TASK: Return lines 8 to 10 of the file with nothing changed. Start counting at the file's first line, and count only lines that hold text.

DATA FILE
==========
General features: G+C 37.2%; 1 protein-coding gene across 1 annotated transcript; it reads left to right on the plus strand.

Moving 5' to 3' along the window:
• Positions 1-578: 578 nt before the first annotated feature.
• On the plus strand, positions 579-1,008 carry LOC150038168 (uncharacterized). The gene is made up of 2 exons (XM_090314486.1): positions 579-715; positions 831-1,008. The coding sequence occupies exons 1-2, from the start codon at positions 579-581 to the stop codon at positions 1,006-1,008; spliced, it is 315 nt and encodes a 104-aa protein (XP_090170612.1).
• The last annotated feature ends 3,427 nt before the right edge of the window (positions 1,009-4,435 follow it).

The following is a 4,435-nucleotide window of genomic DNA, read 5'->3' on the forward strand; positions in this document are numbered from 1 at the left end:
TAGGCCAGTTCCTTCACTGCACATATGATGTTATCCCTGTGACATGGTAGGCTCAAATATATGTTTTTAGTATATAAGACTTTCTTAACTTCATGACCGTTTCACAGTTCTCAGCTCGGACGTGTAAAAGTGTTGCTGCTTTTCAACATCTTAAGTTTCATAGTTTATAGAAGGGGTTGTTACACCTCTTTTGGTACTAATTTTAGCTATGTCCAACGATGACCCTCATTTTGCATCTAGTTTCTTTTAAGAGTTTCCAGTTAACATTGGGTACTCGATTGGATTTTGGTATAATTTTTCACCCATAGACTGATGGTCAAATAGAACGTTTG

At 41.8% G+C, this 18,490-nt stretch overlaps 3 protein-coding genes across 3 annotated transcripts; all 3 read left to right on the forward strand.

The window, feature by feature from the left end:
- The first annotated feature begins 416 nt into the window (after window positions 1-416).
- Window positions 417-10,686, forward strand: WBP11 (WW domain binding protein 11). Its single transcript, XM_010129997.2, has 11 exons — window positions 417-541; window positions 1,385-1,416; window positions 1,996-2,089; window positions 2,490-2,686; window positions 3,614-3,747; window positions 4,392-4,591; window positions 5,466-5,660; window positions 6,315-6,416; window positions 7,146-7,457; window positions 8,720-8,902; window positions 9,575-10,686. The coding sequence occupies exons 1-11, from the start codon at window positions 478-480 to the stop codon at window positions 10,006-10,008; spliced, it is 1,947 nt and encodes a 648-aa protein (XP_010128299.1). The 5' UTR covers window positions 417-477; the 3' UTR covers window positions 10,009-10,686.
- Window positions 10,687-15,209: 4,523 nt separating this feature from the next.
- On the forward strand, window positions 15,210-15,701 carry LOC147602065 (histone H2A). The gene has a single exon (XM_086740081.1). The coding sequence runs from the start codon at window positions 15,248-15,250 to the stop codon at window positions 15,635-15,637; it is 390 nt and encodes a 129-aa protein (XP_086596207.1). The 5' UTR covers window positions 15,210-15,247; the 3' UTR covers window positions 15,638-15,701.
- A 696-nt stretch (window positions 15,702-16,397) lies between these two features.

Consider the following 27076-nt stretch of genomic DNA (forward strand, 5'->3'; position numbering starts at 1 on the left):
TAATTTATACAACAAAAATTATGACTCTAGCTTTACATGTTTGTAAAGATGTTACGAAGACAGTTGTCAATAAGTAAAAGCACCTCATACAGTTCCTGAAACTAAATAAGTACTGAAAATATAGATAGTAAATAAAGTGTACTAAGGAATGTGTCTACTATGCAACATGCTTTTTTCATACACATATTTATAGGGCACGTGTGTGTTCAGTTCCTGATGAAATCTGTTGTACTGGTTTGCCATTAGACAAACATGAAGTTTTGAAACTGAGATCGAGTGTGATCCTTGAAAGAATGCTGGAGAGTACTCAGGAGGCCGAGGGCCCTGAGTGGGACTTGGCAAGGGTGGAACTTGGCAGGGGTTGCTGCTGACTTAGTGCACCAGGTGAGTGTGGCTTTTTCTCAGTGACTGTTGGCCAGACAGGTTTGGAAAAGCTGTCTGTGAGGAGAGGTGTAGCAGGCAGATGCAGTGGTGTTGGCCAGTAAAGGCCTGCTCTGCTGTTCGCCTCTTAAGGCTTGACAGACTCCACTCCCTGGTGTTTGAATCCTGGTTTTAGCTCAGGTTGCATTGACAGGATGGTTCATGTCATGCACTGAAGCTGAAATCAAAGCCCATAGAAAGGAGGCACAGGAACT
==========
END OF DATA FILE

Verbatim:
At 41.8% G+C, this 18,490-nt stretch overlaps 3 protein-coding genes across 3 annotated transcripts; all 3 read left to right on the forward strand.

The window, feature by feature from the left end:
- The first annotated feature begins 416 nt into the window (after window positions 1-416).